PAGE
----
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Can lost Flyers find desperation level?

While walking through the Deptford Mall on Monday, a strange announcement was heard over the public-address system:

   Attention, shoppers. We have a lost group of 20 bearded young men and they say they don't know how they got here.
    The boys call themselves "Flyers," and they seem confused and somewhat religious. They keep talking about their need to exorcise Devils and how they don't want to go golfing so early.
    Again, they seem confused. Almost dazed, really.
    They say they don't remember much about the last three games, but they believe they won the conference championship against the Penguins a couple weeks ago. And they continually mutter things about being outworked and lacking emotion and needing someone to show them the way.
    If you think you know the identity of any of these polite young men — one said he would have made a great astronaut if he hadn't discovered hockey – please contact our main office. Thank you.

* * * * *

The Flyers did not practice on Monday. They had a meeting at their Voorhees practice facility and were given the day off and free time to walk around a mall, spend time with their families, go to a restaurant, or whatever.

Oh, and time to reflect on why they are on the brink of elimination, facing a three-games-to-one deficit in the Eastern Conference semifinals with the surging New Jersey Devils.

After their team meeting, coach Peter Laviolette, Kimmo Timonen, Danny Briere and Claude Giroux talked about the Flyers' plight. All said the same things they mentioned after Games 2, 3 and 4: The Flyers are not getting out of their zone effectively, are getting beat to loose pucks, and are not playing like they have throughout the season.

They are getting outskated and losing too many battles. Yadda, yadda, yadda.

But Giroux, who later in the afternoon received a one-game suspension for Sunday's hit on Dainius Zubrus' head, added a new twist, twice saying the team has been "panicking" in the series and that it needs to "calm down."

"At the end of the day, we're panicking a little bit. We need to relax and have a little bit more confidence in our game," said Giroux, who will not play in Game 5 Tuesday at the Wells Fargo Center.

Well, to quote Woody, the hockey aficionado from Toy Story: "This is the PERFECT time to panic!"

Controlled panic, that is. In other words, playing with an off-the-charts desperation level on every shift.

The Flyers have not shown much of it against the Devils. They have played this series like it was the regular season, and not with the high intensity that marked their first-round win over the Penguins.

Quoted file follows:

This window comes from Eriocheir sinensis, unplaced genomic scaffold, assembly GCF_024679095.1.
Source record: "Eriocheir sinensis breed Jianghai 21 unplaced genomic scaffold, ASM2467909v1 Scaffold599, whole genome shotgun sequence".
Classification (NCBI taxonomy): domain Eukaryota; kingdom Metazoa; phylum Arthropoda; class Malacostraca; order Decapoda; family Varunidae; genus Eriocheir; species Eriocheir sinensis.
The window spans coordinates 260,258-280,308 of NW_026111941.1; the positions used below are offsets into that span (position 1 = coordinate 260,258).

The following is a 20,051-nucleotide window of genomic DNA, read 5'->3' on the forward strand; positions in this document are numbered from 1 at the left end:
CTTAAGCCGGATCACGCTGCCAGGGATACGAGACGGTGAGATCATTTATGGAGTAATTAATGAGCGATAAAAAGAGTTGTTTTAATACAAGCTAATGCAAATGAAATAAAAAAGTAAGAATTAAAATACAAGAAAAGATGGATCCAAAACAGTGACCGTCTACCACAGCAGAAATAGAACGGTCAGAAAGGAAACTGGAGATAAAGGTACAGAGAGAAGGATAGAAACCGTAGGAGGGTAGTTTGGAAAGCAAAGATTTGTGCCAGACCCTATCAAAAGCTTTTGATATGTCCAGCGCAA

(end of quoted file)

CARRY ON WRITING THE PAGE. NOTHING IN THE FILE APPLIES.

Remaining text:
High intensity? How can a team, in a virtual must-win situation, go 16:23 without a shot in their 4-2 loss in Game 4? Or not get a shot in the first 18:33 of the second period of Game 2?

Shots are created by puck possession, and that facet of the game has been dominated by New Jersey.

"The turnovers and our composure with the puck the last few games hasn't been where it needs to be or where it should be on a team like ours," Briere said. "We've seen all year that we know we can make plays. Where now, sometimes you start going down that slope and it's tough to recover and it seems it's been getting worse and worse for us.

"Hopefully, today was a chance to take a step back and maybe play with a little more urgency."

"I have a tremendous amount of confidence that we can win a game (Tuesday), and I say that not as a sales pitch," coach Peter Laviolette said.

Briere said the Flyers "have faced adversity all year and shown we can come back from it."

Timonen said the Flyers aren't taking care of "little details" in their game.

"It's time to go back to basics," he said.

At Monday's team meeting, there were questions, lots of questions, about how the Flyers can regroup.

"But after the meeting, I sensed guys were upbeat," Briere said. "We've been in tough positions before. I have the sense guys were starting to get alive and starting to believe they can do this."

At this point, the words are hollow, and need to be backed up on the ice.

If they're not, you might see some clean-shaven hockey players walking around a mall near you.

Follow Sam Carchidi on Twitter @BroadStBull.